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Bankruptcy Risk Heating Up in Retail

Retail could see a new wave of bankruptcies before the year’s over.

At CommerceNext last week, Forrester analyst Sucharita Kodali said the sector will “definitely” see more bankruptcies this year than last, when corporate collapses far under-paced 2020’s stunning freefall.

And the risk of default in the apparel retail sector has ticked up sharply, according to new S&P Global Market Intelligence data published this month. The report shows that companies in the sector have a 4.6 percent chance of defaulting on financial obligations in the next year, up from 3.3 percent in May. Instability has infiltrated many areas of retail, with those in apparel, accessories and luxury goods (3.9 percent from 2.5 percent), department stores (steady at 3.6 percent), footwear (2 percent from 1.4 percent,) and internet firms (7.7 percent from 6.7 percent) all in the line of fire. Home furnishing retailers saw their risk dip 0.1 percent to 6.4 percent, the report said.

Many companies in fashion and retail are straining under debt loads similar to what they were carrying in 2019, but this time they’re also dealing with a wildly unpredictable supply chain and overstuffed inventories that will only move with markdowns. Some companies have been caught off guard by the sudden change in what consumers are buying and are bracing for a hit to margins and profits if the discounts come creeping back in.

Will holiday see a glut of promotions after retail was able to pull back last year?

Walter Loeb, an alum of both Macy’s, as well as Morgan Stanley’s retail analyst team, expects a “decent” holiday ahead.

“Many retailers have planned for a promotional holiday season. They’ve already placed orders, with lots of good merchandise,” he added.

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Some retailers nimble enough to read the room pivoted in the spring when Easter sales failed to materialize and ended up reworking their holiday plans in the process. Still, the sector has to contend with the disruption likely to come from a flood of cargo inundating supply chains when China fully resumes shipping after recent zero-Covid lockdowns. Then there’s the West Coast dockworker negotiations likely to stretch past the July 1 date when the ILWU’s current contract is set to expire. Loeb said retailers are counting on an orderly resolution, even if “government interference might be needed.” The federal government can send in mediators under Federal Mediation and Conciliation Service to assist, and federal labor law authorizes the government to end a strike or lockout.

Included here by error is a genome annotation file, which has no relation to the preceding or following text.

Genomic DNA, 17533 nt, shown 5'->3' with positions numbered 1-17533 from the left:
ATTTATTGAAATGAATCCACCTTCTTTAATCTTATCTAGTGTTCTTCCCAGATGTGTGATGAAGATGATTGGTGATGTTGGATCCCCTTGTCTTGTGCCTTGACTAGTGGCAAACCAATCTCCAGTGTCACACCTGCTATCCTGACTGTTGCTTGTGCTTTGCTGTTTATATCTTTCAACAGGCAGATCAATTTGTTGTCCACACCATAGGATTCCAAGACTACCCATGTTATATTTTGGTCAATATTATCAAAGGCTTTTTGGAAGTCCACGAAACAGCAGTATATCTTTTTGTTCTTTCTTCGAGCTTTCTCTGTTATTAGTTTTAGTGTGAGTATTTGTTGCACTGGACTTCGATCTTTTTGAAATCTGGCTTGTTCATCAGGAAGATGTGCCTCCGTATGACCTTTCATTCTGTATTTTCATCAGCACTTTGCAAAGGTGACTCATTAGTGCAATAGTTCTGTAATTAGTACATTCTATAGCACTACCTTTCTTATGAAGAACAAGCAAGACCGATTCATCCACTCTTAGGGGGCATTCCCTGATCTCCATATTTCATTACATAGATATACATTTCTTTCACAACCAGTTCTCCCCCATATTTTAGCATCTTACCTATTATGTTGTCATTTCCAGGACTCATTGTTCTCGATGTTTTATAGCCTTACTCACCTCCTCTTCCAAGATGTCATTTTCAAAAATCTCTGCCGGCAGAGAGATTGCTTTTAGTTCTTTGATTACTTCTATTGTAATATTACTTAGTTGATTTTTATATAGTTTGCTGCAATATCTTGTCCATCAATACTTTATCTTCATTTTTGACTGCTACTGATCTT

Retailers that moved up their orders are seeing that strategy backfire as stock is piling up. However, softlines inventory seems more manageable when in-transit goods are removed from the equation, though retailers could still struggle to deliver healthy gross margins, according to UBS retail analyst Jay Sole.

The analyst advised clients to sell their holdings in Nordstrom, Dillard’s, Macy’s, and Kohl’s, while he said Ross, Burlington, Steve Madden, VF Corp., Lululemon and Columbia Sportswear could miss Wall Street’s gross margin projections for Q2.

“The biggest variable impacting how quickly and effectively companies can clear excess inventory is consumer demand. The other key variable is how companies choose to manage inventory,” Sole said. “Companies may be more hesitant than normal to reduce prices on excess inventory, since the cost of replacing this inventory will be high, due to inflation.”

Back-to-school assortments are already arriving in stores, and holiday merchandise should land in late August.

Meanwhile, BMO Capital Markets analyst Simeon Siegel reviewed 23 firms’ borrowing activity to determine that retailers’ median gross leverage is hovering around 2019 levels, he found in a debt report.

“This quarter saw more companies choose to tap short-term borrowings to shore up liquidity or fund repurchase activity, with a few select pay-downs for near-term debt maturities,” he said.

With interest rates on the rise, new debt taken on or refinancing existing loans will also become more expensive in the months ahead.

Michael Kors owner Capri Holdings paid down loans taken out early in the pandemic, according to Siegel. Coach parent Tapestry also improved its gross leverage. In contrast, The RealReal, Gap Inc. and American Eagle Outfitters now are balancing a bigger net debt than they had been in recent months.

Operating cash flow (OCF) declined versus a year ago, he pointed out. In total, only six of the companies Seigel tracked, including Nordstrom and Revolve, “reported an improvement in OCF dollars,” when compared with the first quarter of 2019.”

The broader uptick in debt “will be worth monitoring” amid fears of a consumer slowdown, Siegel noted.